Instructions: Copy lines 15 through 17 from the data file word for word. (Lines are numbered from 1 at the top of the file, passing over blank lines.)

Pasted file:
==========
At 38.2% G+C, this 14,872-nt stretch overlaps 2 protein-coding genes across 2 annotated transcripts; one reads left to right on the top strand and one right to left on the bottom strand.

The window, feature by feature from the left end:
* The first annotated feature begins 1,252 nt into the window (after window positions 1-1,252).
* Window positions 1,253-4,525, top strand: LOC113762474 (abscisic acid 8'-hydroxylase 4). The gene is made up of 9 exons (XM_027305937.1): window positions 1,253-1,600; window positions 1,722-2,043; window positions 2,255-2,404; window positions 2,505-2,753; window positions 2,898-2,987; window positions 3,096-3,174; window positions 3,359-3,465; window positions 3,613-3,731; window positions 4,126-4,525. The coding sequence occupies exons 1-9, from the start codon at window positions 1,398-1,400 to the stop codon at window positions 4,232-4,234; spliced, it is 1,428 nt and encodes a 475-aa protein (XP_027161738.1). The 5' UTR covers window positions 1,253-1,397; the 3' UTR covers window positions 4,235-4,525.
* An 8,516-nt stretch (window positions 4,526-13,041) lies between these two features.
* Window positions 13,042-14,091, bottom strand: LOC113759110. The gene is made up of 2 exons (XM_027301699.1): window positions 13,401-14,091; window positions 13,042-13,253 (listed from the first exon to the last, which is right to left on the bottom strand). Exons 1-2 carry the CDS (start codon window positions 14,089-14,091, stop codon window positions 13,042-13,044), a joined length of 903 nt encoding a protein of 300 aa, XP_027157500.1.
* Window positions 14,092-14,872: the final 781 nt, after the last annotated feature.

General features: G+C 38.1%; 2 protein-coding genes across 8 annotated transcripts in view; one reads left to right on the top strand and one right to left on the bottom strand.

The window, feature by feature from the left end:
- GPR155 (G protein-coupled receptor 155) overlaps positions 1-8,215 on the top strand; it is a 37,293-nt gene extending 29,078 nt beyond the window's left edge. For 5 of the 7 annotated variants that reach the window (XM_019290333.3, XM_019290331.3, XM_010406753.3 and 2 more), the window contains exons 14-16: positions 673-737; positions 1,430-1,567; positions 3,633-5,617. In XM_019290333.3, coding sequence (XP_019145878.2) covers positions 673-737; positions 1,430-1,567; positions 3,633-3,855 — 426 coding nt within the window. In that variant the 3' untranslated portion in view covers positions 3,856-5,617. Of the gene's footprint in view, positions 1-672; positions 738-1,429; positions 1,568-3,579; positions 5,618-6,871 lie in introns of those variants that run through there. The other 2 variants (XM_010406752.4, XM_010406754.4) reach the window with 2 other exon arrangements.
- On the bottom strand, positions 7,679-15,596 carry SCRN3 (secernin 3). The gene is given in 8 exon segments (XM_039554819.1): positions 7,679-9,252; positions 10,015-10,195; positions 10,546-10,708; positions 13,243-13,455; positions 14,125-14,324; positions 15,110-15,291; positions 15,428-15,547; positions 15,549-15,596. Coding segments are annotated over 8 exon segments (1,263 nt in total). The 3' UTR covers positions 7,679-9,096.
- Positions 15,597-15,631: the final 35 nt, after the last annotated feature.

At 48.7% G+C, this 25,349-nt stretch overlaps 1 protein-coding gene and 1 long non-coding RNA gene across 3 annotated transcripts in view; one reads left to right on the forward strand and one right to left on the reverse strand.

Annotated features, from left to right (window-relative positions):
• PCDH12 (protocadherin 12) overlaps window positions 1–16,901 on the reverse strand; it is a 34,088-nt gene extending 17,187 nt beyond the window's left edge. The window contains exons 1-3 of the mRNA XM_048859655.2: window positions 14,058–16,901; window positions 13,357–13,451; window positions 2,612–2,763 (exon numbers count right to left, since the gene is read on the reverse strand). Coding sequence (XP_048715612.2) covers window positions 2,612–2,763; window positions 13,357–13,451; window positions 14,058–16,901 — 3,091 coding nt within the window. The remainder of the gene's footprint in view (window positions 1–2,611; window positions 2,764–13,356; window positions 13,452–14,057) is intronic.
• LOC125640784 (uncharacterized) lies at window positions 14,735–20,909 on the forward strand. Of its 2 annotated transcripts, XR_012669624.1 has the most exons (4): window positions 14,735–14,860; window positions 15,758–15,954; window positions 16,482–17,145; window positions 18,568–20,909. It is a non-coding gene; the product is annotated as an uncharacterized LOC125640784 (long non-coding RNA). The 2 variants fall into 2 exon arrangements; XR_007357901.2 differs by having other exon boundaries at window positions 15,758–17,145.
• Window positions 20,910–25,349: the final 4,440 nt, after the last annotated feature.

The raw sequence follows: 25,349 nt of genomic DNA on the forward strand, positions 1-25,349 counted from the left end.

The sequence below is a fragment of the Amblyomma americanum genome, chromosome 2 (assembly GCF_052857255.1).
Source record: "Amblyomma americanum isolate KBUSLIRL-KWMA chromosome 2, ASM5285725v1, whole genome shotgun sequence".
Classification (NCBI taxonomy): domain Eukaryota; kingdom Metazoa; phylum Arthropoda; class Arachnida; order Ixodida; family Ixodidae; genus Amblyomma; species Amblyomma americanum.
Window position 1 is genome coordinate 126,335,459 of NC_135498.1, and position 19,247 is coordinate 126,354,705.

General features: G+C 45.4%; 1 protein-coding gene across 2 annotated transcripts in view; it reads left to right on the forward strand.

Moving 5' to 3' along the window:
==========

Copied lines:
• PCDH12 (protocadherin 12) overlaps window positions 1–16,901 on the reverse strand; it is a 34,088-nt gene extending 17,187 nt beyond the window's left edge. The window contains exons 1-3 of the mRNA XM_048859655.2: window positions 14,058–16,901; window positions 13,357–13,451; window positions 2,612–2,763 (exon numbers count right to left, since the gene is read on the reverse strand). Coding sequence (XP_048715612.2) covers window positions 2,612–2,763; window positions 13,357–13,451; window positions 14,058–16,901 — 3,091 coding nt within the window. The remainder of the gene's footprint in view (window positions 1–2,611; window positions 2,764–13,356; window positions 13,452–14,057) is intronic.
• LOC125640784 (uncharacterized) lies at window positions 14,735–20,909 on the forward strand. Of its 2 annotated transcripts, XR_012669624.1 has the most exons (4): window positions 14,735–14,860; window positions 15,758–15,954; window positions 16,482–17,145; window positions 18,568–20,909. It is a non-coding gene; the product is annotated as an uncharacterized LOC125640784 (long non-coding RNA). The 2 variants fall into 2 exon arrangements; XR_007357901.2 differs by having other exon boundaries at window positions 15,758–17,145.
• Window positions 20,910–25,349: the final 4,440 nt, after the last annotated feature.